Diet sodas, 100-percent citrus fruit juices and other sugar free drinks can be surprisingly bad for your teeth. Most people know that drinking sugary drinks can cause tooth decay, but another cause of cavities is the dental erosion that occurs when teeth are exposed to acid. Phosphoric acid, citric acid and tartaric acid are some of the ingredients in diet sodas and fruit juices that damage teeth, but you can reduce the effects of acidic drinks by taking these precautions.
Although they often contain no sugar, diet sodas usually cause about the same amount of dental erosion as regular sodas. Matthew M. Rodgers, DDS; and J. Anthony von Fraunhofer, PhD, FADM, FRSC, researchers at the University of Michigan, compared the eroding effects of regular sodas and diet sodas on teeth and found very little difference. For example, after 14 days of exposure to regular Coca Cola, 2.8 mg/cm² of tooth enamel had dissolved, and diet Coca Cola dissolved a little over 3 mg/cm² of tooth enamel in the same amount of time.
Exposure to citric juices has a similar effect on teeth. YanFang Ren, DDS, PhD, and other researchers at the Eastman Institute for Oral Health found that drinking orange juice decreased tooth enamel's hardness by 84 percent, and markedly increased its roughness. And, according to Tufts Now, the acid in lemon and lime juice is almost as corrosive as battery acid.
Sticking to beverages that are low in acid keep your teeth from wearing, ultimately protecting them from becoming sensitive. Matthew M. Rodgers and J. Anthony von Fraunhofer found that tap water and root beer had the least effect on teeth, followed by black tea and coffee. All of these beverages dissolved less that 0.4 mg/cm² of tooth enamel 14 days after exposure. Milk is another tooth-friendly drink; Tufts Now suggests drinking milk is safe because it helps saliva return to a neutral pH.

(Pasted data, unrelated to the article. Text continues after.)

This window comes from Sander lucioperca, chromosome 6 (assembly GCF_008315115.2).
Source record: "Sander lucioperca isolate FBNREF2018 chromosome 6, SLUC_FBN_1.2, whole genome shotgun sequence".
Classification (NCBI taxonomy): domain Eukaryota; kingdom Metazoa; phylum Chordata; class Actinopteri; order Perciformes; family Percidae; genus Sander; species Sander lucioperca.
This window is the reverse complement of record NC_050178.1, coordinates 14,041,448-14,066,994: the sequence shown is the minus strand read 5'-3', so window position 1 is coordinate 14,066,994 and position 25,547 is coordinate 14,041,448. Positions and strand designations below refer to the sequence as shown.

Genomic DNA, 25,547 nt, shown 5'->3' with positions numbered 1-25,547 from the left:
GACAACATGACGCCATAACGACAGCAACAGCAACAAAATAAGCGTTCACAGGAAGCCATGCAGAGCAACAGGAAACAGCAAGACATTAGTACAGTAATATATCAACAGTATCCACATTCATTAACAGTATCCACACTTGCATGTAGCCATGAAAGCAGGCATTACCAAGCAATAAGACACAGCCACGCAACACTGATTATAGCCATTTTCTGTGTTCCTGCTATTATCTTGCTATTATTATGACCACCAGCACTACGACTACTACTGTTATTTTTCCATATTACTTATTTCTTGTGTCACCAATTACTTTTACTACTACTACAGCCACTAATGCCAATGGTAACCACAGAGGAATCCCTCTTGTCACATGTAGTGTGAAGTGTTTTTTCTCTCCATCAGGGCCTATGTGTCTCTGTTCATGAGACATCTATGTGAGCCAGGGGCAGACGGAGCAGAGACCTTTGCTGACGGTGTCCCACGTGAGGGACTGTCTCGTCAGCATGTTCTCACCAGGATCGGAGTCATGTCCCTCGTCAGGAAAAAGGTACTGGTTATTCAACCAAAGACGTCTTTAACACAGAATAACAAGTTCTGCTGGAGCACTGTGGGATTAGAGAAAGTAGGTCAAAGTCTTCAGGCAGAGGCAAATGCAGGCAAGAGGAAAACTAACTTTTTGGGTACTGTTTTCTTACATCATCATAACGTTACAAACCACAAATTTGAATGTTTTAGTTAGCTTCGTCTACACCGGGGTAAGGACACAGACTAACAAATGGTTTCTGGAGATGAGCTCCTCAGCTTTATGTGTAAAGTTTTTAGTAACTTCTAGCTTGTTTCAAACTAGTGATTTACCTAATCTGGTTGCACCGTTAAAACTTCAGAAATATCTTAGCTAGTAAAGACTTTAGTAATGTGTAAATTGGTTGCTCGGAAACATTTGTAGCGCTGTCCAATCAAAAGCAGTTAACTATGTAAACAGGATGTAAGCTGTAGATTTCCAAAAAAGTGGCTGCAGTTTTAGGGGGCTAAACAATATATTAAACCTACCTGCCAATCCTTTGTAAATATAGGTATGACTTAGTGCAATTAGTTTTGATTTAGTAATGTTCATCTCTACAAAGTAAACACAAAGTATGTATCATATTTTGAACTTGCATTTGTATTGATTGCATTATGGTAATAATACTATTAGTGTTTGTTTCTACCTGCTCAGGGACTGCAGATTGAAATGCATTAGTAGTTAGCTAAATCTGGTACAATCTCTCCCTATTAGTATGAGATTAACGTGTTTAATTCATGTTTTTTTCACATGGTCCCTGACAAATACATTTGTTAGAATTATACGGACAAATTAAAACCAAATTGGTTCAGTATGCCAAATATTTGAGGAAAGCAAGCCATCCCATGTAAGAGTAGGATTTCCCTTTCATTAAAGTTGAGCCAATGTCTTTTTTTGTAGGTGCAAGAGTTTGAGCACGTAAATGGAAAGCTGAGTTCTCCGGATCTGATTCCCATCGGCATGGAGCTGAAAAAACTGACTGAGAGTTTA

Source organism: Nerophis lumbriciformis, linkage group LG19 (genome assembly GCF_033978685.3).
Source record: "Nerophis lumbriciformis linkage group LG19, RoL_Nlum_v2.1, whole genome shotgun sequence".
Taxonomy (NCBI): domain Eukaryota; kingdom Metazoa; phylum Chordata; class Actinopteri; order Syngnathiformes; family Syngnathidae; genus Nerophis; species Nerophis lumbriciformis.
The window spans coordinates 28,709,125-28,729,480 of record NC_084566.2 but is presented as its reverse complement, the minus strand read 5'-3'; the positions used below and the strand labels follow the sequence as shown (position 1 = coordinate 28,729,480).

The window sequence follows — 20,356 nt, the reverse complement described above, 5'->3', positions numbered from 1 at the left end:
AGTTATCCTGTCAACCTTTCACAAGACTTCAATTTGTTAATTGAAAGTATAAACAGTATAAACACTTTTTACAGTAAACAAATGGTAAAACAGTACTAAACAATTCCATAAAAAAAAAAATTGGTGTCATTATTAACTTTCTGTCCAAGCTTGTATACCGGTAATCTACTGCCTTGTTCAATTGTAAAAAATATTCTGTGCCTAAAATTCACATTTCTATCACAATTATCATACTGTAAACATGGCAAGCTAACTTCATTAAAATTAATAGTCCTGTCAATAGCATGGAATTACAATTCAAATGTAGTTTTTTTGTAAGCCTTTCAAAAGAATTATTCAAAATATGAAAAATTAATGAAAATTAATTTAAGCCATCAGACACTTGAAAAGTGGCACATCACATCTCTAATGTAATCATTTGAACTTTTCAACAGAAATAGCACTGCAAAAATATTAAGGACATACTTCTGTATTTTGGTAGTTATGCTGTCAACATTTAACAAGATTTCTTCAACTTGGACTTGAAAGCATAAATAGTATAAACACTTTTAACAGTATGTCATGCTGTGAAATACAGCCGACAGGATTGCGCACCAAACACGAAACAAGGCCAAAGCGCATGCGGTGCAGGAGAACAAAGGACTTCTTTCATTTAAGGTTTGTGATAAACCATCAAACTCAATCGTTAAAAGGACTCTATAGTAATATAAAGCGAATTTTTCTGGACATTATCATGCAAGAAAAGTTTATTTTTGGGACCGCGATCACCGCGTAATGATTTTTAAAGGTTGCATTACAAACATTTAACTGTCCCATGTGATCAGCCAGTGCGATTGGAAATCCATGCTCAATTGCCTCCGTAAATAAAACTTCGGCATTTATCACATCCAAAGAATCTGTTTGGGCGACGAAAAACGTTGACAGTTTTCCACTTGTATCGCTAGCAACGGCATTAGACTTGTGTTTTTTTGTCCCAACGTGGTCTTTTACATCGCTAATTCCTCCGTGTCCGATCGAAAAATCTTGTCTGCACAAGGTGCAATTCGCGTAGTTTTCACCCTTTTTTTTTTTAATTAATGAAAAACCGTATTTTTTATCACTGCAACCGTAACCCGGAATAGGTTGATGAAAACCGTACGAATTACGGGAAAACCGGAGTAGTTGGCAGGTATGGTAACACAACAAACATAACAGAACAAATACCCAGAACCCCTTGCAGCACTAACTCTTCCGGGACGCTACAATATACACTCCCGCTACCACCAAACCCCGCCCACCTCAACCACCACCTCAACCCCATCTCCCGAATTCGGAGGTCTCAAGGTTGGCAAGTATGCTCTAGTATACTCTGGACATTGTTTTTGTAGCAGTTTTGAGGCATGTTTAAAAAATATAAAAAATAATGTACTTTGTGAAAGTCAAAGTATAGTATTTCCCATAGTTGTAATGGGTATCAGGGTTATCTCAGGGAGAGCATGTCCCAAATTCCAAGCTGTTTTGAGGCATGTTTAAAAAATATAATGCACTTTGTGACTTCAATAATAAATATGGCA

Protecting Your Teeth
Sugar free drinks such as sodas, colas, sports drinks, pure orange juice and wine may cause dental erosion, but you can help protect your teeth. Brushing your teeth twice a day with a thorough toothpaste such as Colgate® Cavity Protection helps limit the effect these beverages have on your teeth, but wait a while before brushing. According to Caries Research, cited in Tufts Now, it takes 30 minutes to an hour for saliva to return the mouth to a neutral pH, and brushing before this time can actually spread these acids.
The best time for drinking sugar free drinks is with meals, Rodgers and Fraunhofer explain, and continuously sipping outside of mealtimes is the worst way to indulge. Drink through a straw to minimize contact with your teeth, and chase the drink with plain milk or water. And although you shouldn't snack between meals so saliva can have time to neutralize the acid, the American Academy of Pediatric Dentistry (AAPD) advises that eating cheese is helpful because it helps do this itself.
Cutting down on your sugar intake might reduce your waistline and reduce bacteria, but isn't always good for your enamel. Acids are listed on drink ingredients, so check the label before you buy. Wising up about the effects of sugar free drinks can end up saving your teeth and your smile.